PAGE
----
4 ways to help parents who have lost a baby
Trigger warning: This article contains information relating to pregnancy and infant loss and may trigger traumatic memories for some people. If you are experiencing emotional difficulties relating to pregnancy or infant loss you can contact Lifeline on 13 11 14 or Stillbirth and Neonatal Death Support (SANDS) Australia on 1300 072 637. Please note that Wholehearted Family Health is not in any way affiliated with the businesses listed in this article.
October 15 is International Pregnancy and Infant Loss Remembrance Day. Although parents who have lost a baby through miscarriage, stillbirth or newborn death think about their baby often, having an official day allows for a public acknowledgment of their loss and the opportunity to raise awareness of the devastating impact of pregnancy and infant loss.
An estimated one in four pregnancies (103,000) end in miscarriage in Australia each year, while approximately 3,000 babies are either stillborn or die in the first 28 days after birth (SANDS, 2015).
It is hard to know what to say or do to support a friend or family member who has experienced the loss of a precious baby. I have compiled some suggestions, which have come predominantly from mothers who have been through this experience themselves, and also some from my own experience as a midwife working with families who have lost a baby.
1. Keep your response simple and validate feelings.
We may feel that we have to ‘fix’ the situation or the person’s pain and this can lead to unhelpful (and even hurtful) comments such as ‘you can always have another,’ ‘it wasn’t meant to be,’ ‘everything happens for a reason,’ or ‘he/she is in a better place.’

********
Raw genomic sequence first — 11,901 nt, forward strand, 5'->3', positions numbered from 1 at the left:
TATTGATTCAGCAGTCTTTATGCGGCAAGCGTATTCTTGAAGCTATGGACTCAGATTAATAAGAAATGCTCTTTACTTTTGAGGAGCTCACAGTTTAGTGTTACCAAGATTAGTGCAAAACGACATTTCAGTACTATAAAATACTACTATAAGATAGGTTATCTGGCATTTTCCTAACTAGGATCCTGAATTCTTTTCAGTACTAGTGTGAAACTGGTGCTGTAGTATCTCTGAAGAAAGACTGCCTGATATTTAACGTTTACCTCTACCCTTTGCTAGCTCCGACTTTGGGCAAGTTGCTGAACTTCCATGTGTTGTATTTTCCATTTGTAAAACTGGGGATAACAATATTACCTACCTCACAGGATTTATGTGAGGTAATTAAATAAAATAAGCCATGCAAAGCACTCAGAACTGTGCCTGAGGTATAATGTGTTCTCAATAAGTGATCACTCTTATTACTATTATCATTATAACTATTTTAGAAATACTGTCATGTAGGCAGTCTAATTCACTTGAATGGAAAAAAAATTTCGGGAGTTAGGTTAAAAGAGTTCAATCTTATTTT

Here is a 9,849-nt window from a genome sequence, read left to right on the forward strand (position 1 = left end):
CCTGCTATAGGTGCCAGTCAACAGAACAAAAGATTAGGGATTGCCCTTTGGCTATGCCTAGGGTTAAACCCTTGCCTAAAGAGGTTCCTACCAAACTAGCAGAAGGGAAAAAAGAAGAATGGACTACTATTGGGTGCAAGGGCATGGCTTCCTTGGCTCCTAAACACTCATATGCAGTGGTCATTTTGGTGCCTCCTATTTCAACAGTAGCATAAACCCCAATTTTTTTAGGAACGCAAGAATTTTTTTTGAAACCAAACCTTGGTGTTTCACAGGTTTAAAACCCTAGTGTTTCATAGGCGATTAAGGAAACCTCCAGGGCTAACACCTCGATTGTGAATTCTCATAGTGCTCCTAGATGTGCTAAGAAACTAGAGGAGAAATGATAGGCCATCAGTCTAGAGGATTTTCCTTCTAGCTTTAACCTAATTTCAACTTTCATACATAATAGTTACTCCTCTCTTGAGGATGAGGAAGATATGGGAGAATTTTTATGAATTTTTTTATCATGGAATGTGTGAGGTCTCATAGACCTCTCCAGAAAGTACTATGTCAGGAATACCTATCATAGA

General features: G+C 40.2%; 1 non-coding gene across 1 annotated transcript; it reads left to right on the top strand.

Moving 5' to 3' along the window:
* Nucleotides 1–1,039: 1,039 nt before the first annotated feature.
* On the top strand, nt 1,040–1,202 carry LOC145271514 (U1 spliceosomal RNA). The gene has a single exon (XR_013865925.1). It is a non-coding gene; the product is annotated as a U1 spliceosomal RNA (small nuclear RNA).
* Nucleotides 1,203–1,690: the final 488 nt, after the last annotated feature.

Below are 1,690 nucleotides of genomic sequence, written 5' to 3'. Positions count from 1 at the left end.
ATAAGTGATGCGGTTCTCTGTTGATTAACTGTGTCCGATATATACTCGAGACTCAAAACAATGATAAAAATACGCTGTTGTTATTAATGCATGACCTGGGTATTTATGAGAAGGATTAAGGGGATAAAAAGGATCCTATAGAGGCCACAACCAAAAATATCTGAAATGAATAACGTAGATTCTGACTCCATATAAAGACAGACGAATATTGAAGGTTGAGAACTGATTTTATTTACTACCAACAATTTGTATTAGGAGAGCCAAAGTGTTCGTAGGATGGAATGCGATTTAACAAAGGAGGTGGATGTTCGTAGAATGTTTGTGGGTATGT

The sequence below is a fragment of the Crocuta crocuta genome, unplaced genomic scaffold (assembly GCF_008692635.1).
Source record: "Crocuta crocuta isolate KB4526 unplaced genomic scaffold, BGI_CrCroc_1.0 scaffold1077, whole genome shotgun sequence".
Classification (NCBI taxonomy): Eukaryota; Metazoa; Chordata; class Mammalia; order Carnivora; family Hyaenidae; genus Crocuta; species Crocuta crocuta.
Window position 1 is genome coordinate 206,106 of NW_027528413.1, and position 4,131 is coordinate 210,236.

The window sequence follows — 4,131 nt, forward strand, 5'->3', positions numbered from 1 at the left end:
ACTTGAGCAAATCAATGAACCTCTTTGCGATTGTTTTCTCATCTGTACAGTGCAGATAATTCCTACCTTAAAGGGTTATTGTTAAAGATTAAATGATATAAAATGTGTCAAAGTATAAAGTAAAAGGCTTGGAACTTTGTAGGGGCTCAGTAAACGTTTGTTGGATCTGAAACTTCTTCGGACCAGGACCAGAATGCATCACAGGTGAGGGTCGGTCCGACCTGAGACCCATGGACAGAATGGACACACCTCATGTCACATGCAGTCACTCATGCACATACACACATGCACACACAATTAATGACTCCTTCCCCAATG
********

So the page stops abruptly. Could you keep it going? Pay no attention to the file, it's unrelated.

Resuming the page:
No one can ever replace that child and these statements are dismissive of the appropriate grieving process that a parent (or family) is experiencing. Ignoring the situation and not acknowledging their loss can be equally hurtful.
If you’re not sure what to say, a hug or simple ‘thinking of you’ is enough, and practical help, such as dropping off a cooked meal or offering to care for other children, can speak louder than words.
2. Help to create a lasting tribute to the child.
In the initial overwhelming stage of grief, parents may not think about creating memories and mementos that will be treasured in the future. Depending on your relationship with the family, you may like to gently suggest or even offer to organise/pay for some of the following:
Photos: Heartfelt is a volunteer organisation of professional photographers in Australia and New Zealand who gift photographic memories to families experiencing stillbirth (after 22 weeks) or critically premature birth. Photos of baby being cuddled, bathed, dressed, or nappy changed, can become mementos of cherished memories. Perth photographer Carly Marie captures beach sunsets with a name written in the sand. These beautiful mementos can be ordered here.
Moulds: There are several companies who create 3D hand and feet mouldings or take wax moulds of fingerprints to turn into jewellery. Some companies in WA include Impressionable Kids, Twinkle Toes and Keepsake Jewellery but a Google search will help you find one in your area.
Memory Boxes: Some hospitals provide miscarriage care packs and memory boxes, however, if not provided these personalised keepsake boxes from Hooked in a Box are beautiful.
Other tributes/gifts: If you feel that the suggestions above are not appropriate, gifts such as a large teddy, a significant plant/tree, named star, a plaque at a local park etc will also serve as a lasting tribute.
Sometimes the initial support parents receive is amazing but it drops off as the months pass. Make time to check in over the following months and give space for feelings to be shared, acknowledge anniversaries and talk about the baby (say his/her name), as many parents fear that their child will be forgotten.
4. Be mindful and respectful of cultural and individual practices and preferences.
While the previous two suggestions have come from mothers who have lived through pregnancy and/or infant loss, it is important to be mindful that this may not be appropriate for all cultures and people, and asking first is a good idea.
In some cultures, it is inappropriate to say the name of the deceased or share photos, and some families simply prefer not to openly discuss their loss. Approaching them with gentle love and respect is always the best policy.